Scott #s RAJ2-RAJ4 

Franchise stamps (aka: frank stamps or “free ones”) differ in important ways from charity tax stamps. Franchise stamps are given outright to the charities – free postage for the charity to use for its own mail or to sell to dealers and collectors. Although a few other countries issued franchise stamps, Portugal produced the most, 104 in all beginning in 1889 and continuing until 1936. Most of these were given to the Portuguese Red Cross (Cruz Vermelha Portuguesa) but, to a lesser extent, other organizations also benefitted – a rifle club, a geographical society, and a charity for tuberculosis victims. Today, although relatively inexpensive, used franchise stamps command prices equal to or greater than mint; covers are much more costly, especially those connected to benefitting charities.

Rifle Club, Scott #2S12, blue and brown on pink

Lisbon Geographical Society, Scott #s 3S14, 3S10, 3S11, 2S12

In other countries, Switzerland for example, generic franchise stamps were issued and given to multiple charities. Soldiers sometimes received franchise stamps during wartime, or they were allowed, as in the United States, to write “free” on envelopes where stamps would have been placed.

US Navy free post with censor mark, circa 1940

Scott uses the letter “S” for cataloging franchise stamps. BB provides spaces for only six Portuguese examples, all issued before 1926. Ninety-eight get left out. Of these, a complete run of the Red Cross stamps appears on the supplement pages (below).All are all regular Portuguese issues of 1924 overprinted with porte franco (free post) and year dates. Portuguese postal authorities, it would seem, decided it was more economical to get rid of surplus stamps than to make new designs every year for the charities. In 1936 Portugal stopped issuing franchise stamps altogether; in 1938 Crux Vermelha responded by issuing poster stamps not valid for postage. The supplement pages also show these through 1946.

Two further notes:

(1) Collectors owe a debt of gratitude to the charity volunteers who clip and sort used stamps. The picture of Sister Miriam Ann at a stamp party (below) tells the story. For 25 years, she and her friends did their work to benefit the Sisters of Charity of Nazareth ministries, and for us who collect. Sister, now 96 years old, has laid aside her scissors and, as of November 22, 2022, no longer accepts stamp contributions. Kiloware dealers will suffer.

Stamp clipping party

(2) For ultra-specialists, Simone C.R. Ferreira and his associates have conducted a chemical analysis of early Portuguese stamps – pigments, fillers and binders – using non-destructive techniques. They offer a new way to detect forgeries. Their report is online and quite interesting reading, but too technical for me to abstract. See: Dyes and Pigments. Volume 205, September 2022. Or:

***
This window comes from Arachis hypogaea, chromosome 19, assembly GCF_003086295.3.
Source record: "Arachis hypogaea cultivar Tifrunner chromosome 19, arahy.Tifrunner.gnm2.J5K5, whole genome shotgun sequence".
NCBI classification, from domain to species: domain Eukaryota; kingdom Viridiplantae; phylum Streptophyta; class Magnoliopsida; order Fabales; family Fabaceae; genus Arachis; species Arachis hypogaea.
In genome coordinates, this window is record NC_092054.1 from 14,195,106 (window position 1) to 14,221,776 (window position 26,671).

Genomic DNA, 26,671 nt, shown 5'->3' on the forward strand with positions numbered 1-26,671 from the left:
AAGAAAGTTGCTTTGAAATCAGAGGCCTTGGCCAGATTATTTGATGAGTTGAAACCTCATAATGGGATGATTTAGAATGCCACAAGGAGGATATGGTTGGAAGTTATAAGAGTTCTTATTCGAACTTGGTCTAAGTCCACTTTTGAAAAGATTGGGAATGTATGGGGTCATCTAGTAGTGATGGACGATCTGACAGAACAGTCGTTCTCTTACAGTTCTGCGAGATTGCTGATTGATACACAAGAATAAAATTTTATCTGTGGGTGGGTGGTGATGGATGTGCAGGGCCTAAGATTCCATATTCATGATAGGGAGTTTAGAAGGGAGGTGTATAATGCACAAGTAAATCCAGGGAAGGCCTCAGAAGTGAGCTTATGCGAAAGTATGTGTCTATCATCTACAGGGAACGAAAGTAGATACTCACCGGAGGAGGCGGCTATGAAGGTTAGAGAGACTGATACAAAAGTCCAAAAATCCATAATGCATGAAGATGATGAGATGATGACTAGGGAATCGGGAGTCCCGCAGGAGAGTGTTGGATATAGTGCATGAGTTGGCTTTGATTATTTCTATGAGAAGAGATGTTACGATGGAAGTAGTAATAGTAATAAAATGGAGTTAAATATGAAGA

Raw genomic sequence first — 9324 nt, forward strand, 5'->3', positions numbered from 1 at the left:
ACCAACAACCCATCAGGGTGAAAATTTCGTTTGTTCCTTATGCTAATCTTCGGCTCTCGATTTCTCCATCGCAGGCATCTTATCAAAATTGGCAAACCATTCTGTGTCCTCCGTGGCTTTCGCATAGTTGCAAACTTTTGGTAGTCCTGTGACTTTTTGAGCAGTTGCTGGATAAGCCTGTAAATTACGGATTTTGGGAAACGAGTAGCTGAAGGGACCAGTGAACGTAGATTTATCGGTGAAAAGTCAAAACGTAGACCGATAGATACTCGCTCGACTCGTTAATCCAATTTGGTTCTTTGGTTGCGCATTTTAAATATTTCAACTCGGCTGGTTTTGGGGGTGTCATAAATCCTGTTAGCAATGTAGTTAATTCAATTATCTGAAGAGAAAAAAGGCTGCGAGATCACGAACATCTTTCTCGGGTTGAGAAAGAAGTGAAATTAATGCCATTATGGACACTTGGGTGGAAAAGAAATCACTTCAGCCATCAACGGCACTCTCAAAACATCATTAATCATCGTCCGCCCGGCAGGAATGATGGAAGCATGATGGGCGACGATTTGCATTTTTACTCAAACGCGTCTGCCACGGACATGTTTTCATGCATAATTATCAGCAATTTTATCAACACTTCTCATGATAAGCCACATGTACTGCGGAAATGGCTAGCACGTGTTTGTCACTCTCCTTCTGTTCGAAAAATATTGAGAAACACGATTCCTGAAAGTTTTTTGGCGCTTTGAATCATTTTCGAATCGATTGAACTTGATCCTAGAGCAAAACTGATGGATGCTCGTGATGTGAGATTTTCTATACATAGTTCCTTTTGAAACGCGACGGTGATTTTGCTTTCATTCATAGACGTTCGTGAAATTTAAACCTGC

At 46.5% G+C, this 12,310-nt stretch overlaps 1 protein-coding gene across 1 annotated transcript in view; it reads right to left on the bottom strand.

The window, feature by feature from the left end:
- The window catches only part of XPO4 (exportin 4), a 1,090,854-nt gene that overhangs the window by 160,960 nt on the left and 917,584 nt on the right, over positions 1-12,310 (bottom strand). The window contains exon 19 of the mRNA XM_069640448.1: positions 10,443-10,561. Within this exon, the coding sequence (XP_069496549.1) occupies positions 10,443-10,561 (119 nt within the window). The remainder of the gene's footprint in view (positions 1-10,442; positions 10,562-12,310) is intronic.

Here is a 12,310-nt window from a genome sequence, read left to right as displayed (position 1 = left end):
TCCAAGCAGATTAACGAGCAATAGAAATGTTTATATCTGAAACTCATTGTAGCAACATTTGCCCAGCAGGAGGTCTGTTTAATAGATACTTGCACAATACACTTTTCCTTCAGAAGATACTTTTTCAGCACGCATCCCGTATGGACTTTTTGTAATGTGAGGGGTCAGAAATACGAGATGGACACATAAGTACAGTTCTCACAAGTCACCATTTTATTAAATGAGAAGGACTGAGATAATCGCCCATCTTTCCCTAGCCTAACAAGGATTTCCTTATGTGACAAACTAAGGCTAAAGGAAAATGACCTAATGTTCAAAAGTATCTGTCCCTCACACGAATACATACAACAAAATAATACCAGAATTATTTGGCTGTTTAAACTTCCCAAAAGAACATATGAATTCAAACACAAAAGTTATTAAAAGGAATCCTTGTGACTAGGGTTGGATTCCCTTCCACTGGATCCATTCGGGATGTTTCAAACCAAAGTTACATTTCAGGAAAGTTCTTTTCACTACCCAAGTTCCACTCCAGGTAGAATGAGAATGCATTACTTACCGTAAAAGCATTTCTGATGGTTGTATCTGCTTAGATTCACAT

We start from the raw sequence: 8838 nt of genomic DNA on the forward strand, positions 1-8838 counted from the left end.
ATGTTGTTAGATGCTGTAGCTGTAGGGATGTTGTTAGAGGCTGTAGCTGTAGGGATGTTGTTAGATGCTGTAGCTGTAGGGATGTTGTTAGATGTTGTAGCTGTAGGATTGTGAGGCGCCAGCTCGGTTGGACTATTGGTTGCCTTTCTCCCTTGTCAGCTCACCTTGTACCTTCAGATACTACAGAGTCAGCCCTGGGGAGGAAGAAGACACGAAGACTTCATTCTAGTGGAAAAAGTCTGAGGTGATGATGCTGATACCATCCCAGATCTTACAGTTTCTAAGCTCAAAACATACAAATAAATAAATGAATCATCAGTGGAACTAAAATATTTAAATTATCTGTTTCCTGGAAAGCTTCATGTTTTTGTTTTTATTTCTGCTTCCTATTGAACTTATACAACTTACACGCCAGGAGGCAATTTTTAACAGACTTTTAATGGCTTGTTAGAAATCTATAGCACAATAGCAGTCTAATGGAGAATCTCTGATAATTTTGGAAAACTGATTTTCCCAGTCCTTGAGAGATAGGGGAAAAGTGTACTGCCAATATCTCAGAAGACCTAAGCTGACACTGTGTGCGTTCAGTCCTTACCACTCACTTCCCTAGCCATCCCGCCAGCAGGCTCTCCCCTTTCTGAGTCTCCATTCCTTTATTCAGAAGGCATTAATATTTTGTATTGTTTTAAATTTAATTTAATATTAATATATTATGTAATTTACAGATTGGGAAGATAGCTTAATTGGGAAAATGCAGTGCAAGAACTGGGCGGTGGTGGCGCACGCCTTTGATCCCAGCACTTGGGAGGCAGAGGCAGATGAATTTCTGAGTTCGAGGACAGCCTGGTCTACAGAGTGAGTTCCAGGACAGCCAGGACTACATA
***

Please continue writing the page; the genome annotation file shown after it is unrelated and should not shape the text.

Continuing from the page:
Census: 465 in BB spaces, six tip-ins, 290 on supplement page.

Jim's Observations

The 2011 Scott Classic 1840-1940 catalogue has, for Portugal 1853-1941, 1031 major descriptive numbers. Of those, 479 are CV <$1-$1+, or 46%. The first 96 catalogue numbers (1853-1893) are considerably more expensive. Obviously, Portugal is a European country, and therefore commands more expense for the WW classical collector. And, as one of the imperialistic colonial powers, Portugal has a high profile in the WW classical stamp collecting world.

Some of the highlights for Portuguese collectors include the famous (infamous?) 1912-31 "Ceres" issue, the 1926- 1928 bi-color engraved independence issues, and the interesting unusual category "Franchise" issues. Alas, I will say nothing about these, as I have elected to concentrate on the 19th century stamp issues for the blog post (link below). Fortunately, Bud's essay (above) covers "Franchise" stamps.

In general, Portuguese designs are familiar to WW classical collectors, because of their use in the many Portuguese colonies. Some would argue that their stamp issues do not measure up to the designs and production methods of the other colonial powers: - perhaps because Portugal was a poorer country. But that is a judgement call, and there is much that will intrigue a WW classical era collector.

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Comments appreciated!